the ages of 2 and 16. About 10% of all children with SCD
will have a stroke by the time they are 20 years old. Stroke
recurrence is also a major concern for children and their families.
Stroke recurs in over 60% of children with SCD.
If you have a child with SCD, make sure you speak to their
doctor about the risk of stroke.

Tips for parents
• If your child has SCD, make sure you speak to their
doctor to find out more about reducing the risks
of stroke and other complications.
• Make sure that the school is aware of your child’s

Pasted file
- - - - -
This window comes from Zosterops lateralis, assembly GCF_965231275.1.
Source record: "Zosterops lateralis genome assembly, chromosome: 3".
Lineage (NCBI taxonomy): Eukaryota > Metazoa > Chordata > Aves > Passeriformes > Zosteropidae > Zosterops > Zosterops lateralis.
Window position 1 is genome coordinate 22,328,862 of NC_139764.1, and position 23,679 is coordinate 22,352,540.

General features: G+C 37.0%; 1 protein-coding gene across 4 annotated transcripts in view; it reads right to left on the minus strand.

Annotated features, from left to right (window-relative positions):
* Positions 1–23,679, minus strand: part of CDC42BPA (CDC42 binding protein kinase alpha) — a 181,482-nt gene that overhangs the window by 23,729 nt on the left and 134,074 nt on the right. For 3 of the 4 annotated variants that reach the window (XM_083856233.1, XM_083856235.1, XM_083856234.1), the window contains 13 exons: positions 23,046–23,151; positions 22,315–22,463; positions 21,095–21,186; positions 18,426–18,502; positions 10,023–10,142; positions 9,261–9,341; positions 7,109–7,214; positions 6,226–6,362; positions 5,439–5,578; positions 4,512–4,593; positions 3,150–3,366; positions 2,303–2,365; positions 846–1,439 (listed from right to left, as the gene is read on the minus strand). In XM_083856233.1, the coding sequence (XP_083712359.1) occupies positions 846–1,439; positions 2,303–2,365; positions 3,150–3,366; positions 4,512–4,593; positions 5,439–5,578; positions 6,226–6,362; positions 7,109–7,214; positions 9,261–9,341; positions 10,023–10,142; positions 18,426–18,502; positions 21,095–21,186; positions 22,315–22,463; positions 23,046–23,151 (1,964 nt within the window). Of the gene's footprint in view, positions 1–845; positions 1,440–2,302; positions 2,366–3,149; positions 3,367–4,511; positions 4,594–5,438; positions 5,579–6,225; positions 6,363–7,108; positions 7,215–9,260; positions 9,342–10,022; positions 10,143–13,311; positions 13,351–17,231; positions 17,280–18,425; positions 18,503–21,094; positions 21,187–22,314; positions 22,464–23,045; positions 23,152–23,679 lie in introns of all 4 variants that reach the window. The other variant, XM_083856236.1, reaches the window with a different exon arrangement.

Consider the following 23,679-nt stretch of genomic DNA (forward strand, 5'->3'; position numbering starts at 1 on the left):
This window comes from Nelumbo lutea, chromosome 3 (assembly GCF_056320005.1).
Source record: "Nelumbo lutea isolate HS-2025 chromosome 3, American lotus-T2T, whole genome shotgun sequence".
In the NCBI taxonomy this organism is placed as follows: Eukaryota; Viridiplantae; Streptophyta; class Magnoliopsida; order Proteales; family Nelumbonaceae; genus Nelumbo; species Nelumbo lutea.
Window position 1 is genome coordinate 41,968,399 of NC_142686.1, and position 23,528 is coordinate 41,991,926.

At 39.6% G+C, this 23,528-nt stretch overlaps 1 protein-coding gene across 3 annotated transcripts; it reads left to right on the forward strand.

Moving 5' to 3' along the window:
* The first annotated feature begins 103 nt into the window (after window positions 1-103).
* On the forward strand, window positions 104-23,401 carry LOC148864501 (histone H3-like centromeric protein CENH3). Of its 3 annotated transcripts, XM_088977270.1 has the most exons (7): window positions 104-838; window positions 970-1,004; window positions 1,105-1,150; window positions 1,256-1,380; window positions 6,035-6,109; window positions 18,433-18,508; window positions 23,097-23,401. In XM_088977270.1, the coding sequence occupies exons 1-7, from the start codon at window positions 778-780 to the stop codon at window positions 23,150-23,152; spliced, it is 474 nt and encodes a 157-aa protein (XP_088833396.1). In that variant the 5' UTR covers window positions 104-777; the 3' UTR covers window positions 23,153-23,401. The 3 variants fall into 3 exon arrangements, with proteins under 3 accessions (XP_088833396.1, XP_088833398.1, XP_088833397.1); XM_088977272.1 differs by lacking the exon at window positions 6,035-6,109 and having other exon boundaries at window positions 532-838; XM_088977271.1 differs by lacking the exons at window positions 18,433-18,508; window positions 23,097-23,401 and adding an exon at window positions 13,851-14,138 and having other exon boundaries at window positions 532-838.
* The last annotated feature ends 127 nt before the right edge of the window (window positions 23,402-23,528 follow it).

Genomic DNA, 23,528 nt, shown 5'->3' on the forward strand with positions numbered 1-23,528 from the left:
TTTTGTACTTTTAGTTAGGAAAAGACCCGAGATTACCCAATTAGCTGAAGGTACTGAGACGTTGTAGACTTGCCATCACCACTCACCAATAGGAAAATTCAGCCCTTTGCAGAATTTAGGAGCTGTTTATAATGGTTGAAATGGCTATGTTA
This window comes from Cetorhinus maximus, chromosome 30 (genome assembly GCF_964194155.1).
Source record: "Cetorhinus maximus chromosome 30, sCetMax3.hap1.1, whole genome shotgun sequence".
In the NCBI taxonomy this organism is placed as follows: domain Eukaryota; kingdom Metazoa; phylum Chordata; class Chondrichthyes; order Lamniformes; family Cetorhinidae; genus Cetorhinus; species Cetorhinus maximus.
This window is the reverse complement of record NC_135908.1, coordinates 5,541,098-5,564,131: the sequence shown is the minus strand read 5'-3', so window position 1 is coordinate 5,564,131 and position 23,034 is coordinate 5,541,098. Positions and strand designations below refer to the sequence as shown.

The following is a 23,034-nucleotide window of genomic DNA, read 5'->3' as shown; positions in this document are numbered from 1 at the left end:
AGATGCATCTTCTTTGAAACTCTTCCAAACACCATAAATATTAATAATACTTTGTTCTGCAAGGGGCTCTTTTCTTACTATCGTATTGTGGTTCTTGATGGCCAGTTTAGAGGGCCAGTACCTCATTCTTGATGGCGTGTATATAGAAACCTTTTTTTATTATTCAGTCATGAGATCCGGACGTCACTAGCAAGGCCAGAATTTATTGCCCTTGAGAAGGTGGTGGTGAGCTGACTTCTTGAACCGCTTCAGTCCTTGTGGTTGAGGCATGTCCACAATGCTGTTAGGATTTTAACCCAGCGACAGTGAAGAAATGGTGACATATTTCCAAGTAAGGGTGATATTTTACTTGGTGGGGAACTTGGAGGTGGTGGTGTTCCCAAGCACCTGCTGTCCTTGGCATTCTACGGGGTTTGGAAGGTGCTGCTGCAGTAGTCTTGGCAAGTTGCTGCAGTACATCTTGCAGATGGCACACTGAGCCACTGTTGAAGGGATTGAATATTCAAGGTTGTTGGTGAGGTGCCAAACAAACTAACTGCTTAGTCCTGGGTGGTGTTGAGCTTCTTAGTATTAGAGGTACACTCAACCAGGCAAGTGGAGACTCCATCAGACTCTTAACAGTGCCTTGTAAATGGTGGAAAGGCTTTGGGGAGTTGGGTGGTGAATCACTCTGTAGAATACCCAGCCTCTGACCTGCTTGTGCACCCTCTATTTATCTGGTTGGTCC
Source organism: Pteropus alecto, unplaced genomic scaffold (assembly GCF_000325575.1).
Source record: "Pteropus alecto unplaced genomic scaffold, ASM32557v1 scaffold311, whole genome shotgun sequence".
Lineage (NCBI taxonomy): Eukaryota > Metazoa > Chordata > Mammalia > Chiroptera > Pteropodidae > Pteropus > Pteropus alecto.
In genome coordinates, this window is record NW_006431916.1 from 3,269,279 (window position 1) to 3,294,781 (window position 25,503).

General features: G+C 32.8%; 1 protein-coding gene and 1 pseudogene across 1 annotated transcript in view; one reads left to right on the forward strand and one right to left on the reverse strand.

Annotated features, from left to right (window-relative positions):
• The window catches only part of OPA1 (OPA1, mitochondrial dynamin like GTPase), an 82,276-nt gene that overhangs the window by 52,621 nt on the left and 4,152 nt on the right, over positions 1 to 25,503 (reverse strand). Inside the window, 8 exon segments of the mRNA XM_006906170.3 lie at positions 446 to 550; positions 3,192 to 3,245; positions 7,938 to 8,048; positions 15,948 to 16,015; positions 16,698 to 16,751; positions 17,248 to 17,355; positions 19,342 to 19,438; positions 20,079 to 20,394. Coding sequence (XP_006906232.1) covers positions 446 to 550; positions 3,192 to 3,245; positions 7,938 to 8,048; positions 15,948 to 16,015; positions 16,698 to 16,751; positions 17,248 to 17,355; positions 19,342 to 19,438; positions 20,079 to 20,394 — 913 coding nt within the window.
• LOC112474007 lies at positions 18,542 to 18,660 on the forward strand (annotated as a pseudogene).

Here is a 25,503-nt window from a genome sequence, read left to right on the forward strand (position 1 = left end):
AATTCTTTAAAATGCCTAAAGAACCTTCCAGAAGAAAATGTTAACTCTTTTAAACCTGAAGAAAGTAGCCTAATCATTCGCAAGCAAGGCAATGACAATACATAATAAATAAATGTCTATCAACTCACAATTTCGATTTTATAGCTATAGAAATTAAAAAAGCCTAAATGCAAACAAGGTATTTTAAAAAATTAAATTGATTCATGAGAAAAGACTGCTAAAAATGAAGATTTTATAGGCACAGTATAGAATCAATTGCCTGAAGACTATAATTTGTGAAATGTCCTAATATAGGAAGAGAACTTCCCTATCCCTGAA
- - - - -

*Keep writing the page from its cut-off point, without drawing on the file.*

condition and has drawn up a care plan.
• Provide the school with booklets to explain
what SCD is.
• Make sure family members and teachers are aware
of the signs of stroke and the possible indications
of ‘silent’ stroke.

Tips for teachers
• Be aware of children with SCD in your school and
draw up a care plan.
• Listen to the needs of children with sickle cell, especially
regarding fatigue, dehydration and toilet needs.
• Make sure you are in regular dialogue with parents
of children with SCD.
• Learn the signs of stroke and ‘silent’ stroke. Look out for
changes in behaviour or attention as these may be signs
that a child has had a ‘silent’ stroke